Since the application serves both trip researchers and trip sharers, I also constructed this task flow. This helps me understand the goals of each function. This task flow focuses on a user searching for a future trip.

For this task flow, I omitted the sign up process. I wanted to solve the adding itinerary problem to find a solutions that felt chronological and natural. One of the challenges I faced through this part was adding many activities to one day. Showing it in a task flow was challenging so I had to white board it a lot until I came to a solution that makes sense.

Task flow 2: Researching itineraries

The task flow for viewing a saved itinerary is slightly easier to make. This task flow shows the best approach for researching an itinerary. I looked for ways to receive feedback on itineraries. Some itineraries may not be as functional as others so leaving a star review for that itinerary can tell other users if it was useful or not.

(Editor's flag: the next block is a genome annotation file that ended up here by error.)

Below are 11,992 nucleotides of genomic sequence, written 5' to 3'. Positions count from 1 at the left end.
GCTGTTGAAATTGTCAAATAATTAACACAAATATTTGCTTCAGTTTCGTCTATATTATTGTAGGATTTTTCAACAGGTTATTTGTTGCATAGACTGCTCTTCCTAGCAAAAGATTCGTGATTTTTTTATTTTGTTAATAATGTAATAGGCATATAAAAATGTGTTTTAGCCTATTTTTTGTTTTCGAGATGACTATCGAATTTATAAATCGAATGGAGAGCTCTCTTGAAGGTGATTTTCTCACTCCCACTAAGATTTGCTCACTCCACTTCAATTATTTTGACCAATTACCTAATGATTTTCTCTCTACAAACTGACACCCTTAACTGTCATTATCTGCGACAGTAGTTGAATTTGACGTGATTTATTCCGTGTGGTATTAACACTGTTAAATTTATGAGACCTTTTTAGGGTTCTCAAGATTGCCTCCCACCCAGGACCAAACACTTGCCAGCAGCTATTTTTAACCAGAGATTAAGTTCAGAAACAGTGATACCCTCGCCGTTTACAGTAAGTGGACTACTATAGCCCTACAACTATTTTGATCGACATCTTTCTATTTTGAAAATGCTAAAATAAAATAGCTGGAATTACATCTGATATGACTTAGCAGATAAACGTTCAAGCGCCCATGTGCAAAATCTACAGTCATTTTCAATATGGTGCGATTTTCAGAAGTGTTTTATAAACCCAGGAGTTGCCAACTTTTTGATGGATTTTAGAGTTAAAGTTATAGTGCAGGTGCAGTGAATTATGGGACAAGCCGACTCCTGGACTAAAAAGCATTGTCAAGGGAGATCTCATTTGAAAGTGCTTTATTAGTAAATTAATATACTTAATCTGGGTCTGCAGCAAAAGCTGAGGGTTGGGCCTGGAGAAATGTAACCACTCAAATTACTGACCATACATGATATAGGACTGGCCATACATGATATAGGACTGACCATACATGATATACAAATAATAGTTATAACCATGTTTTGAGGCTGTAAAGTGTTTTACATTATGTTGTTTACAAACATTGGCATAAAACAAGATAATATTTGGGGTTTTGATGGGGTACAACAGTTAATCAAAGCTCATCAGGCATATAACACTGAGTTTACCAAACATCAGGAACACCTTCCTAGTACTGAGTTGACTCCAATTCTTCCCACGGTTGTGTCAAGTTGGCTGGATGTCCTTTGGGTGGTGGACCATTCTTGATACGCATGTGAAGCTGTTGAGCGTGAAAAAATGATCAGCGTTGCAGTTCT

Making use of everything I learned through the research and information architecture, I sketched out some ideas on Excalidraw.

I wanted to show ideas for itineraries in the search section because I want users to get other inspiration too. The option for number of days started out as a drop down, but that felt too generic. I wanted to give users a more exciting way to count the days they will be vacationing. I also wanted to use filters to give personalized results.


Mid fidelity wireframes

Once I finished sketching. I created these mid-fidelity wireframes on Whimsical. I can now see how the spaces fit.

The back arrow felt like it is in the wrong place, so I worked with it in later designs to find the most appropriate spaces for it. I also moved my filter by activities towards the middle. As more tags get added from itinerary creators, more filters can be added as well. In the sketches, there was a lot of white space beneath it, so I moved the filters towards the middle and added a color to the active ones and kept inactive filters grayed out.